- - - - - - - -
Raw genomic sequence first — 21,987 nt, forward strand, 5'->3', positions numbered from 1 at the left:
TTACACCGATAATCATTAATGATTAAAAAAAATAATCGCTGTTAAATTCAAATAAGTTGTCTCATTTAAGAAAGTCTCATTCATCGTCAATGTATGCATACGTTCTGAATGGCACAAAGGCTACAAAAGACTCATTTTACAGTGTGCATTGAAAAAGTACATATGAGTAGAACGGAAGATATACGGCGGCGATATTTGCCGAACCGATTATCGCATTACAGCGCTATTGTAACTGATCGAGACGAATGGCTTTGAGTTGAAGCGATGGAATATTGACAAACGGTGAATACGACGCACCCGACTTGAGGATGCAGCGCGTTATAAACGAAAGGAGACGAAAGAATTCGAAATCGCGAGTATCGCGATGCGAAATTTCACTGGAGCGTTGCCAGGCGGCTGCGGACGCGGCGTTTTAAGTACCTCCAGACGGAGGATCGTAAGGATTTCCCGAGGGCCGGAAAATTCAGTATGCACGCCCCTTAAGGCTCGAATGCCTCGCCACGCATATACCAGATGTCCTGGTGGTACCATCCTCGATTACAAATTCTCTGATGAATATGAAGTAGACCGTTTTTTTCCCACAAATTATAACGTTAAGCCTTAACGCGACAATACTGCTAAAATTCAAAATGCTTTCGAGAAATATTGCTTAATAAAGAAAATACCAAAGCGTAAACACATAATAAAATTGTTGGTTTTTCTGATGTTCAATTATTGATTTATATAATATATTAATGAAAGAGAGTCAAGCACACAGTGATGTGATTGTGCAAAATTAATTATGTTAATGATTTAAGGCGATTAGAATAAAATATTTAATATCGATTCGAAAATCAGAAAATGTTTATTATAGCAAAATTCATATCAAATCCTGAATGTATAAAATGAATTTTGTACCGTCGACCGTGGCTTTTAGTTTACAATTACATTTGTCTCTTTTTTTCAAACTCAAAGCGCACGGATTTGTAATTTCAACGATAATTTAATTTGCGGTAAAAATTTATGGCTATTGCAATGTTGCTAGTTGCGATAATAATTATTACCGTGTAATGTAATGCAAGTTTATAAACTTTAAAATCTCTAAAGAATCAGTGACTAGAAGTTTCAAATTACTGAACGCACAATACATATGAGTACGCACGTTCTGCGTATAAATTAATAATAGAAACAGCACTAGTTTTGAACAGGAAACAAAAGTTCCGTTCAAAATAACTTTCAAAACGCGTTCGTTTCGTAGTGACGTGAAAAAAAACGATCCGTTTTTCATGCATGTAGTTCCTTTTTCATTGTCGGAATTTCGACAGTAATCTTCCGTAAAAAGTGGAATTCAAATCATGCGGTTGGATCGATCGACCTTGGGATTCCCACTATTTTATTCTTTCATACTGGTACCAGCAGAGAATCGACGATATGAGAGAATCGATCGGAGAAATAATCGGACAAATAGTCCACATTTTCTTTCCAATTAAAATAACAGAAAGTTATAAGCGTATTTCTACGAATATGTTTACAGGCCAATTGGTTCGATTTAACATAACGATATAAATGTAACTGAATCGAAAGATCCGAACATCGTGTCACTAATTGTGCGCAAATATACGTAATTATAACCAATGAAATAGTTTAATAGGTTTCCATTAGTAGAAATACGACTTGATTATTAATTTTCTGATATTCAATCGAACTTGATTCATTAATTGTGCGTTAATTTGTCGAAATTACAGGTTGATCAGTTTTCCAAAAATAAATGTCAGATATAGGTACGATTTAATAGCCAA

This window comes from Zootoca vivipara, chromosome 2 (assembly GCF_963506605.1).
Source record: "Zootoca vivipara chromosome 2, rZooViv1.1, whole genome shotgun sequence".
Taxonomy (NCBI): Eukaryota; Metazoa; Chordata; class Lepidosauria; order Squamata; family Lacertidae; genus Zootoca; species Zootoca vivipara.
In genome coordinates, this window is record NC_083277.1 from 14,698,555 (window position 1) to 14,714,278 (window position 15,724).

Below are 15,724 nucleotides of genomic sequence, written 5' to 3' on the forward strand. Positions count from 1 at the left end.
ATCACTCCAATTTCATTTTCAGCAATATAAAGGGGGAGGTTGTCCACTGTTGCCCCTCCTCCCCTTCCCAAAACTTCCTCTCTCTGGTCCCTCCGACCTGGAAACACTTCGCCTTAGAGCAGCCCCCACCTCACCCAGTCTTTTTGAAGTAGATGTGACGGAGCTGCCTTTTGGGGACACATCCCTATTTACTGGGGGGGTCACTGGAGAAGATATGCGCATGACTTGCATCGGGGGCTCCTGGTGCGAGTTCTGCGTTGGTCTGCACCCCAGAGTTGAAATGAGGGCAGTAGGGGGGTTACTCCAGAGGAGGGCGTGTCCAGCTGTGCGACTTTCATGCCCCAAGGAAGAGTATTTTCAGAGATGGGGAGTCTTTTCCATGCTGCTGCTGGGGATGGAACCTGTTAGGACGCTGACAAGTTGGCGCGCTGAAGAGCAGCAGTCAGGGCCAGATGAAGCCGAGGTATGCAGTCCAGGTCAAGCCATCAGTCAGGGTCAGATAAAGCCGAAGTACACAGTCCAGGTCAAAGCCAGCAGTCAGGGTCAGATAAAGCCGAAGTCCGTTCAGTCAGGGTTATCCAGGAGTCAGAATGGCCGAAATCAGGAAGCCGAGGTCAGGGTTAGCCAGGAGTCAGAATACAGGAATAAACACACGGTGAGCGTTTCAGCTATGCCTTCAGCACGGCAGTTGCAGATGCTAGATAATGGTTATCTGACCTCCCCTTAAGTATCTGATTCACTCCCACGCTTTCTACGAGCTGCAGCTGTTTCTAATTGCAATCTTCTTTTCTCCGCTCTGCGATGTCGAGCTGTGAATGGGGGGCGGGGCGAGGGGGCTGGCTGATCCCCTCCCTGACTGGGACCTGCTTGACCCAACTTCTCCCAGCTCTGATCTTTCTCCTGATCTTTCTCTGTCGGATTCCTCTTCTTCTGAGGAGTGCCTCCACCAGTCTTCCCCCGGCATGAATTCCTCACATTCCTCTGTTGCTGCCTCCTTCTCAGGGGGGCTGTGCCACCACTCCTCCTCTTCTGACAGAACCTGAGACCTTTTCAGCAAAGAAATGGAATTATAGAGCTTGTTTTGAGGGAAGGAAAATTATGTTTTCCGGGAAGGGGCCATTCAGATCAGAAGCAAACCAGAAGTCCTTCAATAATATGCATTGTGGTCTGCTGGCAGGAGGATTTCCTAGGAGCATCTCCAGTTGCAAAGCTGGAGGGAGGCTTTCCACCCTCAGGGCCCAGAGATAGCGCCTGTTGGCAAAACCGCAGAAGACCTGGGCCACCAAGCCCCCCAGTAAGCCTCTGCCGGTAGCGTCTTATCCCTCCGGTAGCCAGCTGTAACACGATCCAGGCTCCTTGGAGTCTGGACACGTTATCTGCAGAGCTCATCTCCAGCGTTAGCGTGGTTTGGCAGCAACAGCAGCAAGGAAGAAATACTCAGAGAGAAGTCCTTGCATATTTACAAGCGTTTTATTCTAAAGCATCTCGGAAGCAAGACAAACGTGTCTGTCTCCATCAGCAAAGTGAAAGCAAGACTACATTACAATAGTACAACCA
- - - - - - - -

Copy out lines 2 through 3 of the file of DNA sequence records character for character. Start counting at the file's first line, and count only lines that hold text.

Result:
TTACACCGATAATCATTAATGATTAAAAAAAATAATCGCTGTTAAATTCAAATAAGTTGTCTCATTTAAGAAAGTCTCATTCATCGTCAATGTATGCATACGTTCTGAATGGCACAAAGGCTACAAAAGACTCATTTTACAGTGTGCATTGAAAAAGTACATATGAGTAGAACGGAAGATATACGGCGGCGATATTTGCCGAACCGATTATCGCATTACAGCGCTATTGTAACTGATCGAGACGAATGGCTTTGAGTTGAAGCGATGGAATATTGACAAACGGTGAATACGACGCACCCGACTTGAGGATGCAGCGCGTTATAAACGAAAGGAGACGAAAGAATTCGAAATCGCGAGTATCGCGATGCGAAATTTCACTGGAGCGTTGCCAGGCGGCTGCGGACGCGGCGTTTTAAGTACCTCCAGACGGAGGATCGTAAGGATTTCCCGAGGGCCGGAAAATTCAGTATGCACGCCCCTTAAGGCTCGAATGCCTCGCCACGCATATACCAGATGTCCTGGTGGTACCATCCTCGATTACAAATTCTCTGATGAATATGAAGTAGACCGTTTTTTTCCCACAAATTATAACGTTAAGCCTTAACGCGACAATACTGCTAAAATTCAAAATGCTTTCGAGAAATATTGCTTAATAAAGAAAATACCAAAGCGTAAACACATAATAAAATTGTTGGTTTTTCTGATGTTCAATTATTGATTTATATAATATATTAATGAAAGAGAGTCAAGCACACAGTGATGTGATTGTGCAAAATTAATTATGTTAATGATTTAAGGCGATTAGAATAAAATATTTAATATCGATTCGAAAATCAGAAAATGTTTATTATAGCAAAATTCATATCAAATCCTGAATGTATAAAATGAATTTTGTACCGTCGACCGTGGCTTTTAGTTTACAATTACATTTGTCTCTTTTTTTCAAACTCAAAGCGCACGGATTTGTAATTTCAACGATAATTTAATTTGCGGTAAAAATTTATGGCTATTGCAATGTTGCTAGTTGCGATAATAATTATTACCGTGTAATGTAATGCAAGTTTATAAACTTTAAAATCTCTAAAGAATCAGTGACTAGAAGTTTCAAATTACTGAACGCACAATACATATGAGTACGCACGTTCTGCGTATAAATTAATAATAGAAACAGCACTAGTTTTGAACAGGAAACAAAAGTTCCGTTCAAAATAACTTTCAAAACGCGTTCGTTTCGTAGTGACGTGAAAAAAAACGATCCGTTTTTCATGCATGTAGTTCCTTTTTCATTGTCGGAATTTCGACAGTAATCTTCCGTAAAAAGTGGAATTCAAATCATGCGGTTGGATCGATCGACCTTGGGATTCCCACTATTTTATTCTTTCATACTGGTACCAGCAGAGAATCGACGATATGAGAGAATCGATCGGAGAAATAATCGGACAAATAGTCCACATTTTCTTTCCAATTAAAATAACAGAAAGTTATAAGCGTATTTCTACGAATATGTTTACAGGCCAATTGGTTCGATTTAACATAACGATATAAATGTAACTGAATCGAAAGATCCGAACATCGTGTCACTAATTGTGCGCAAATATACGTAATTATAACCAATGAAATAGTTTAATAGGTTTCCATTAGTAGAAATACGACTTGATTATTAATTTTCTGATATTCAATCGAACTTGATTCATTAATTGTGCGTTAATTTGTCGAAATTACAGGTTGATCAGTTTTCCAAAAATAAATGTCAGATATAGGTACGATTTAATAGCCAA

This window comes from Zootoca vivipara, chromosome 2 (assembly GCF_963506605.1).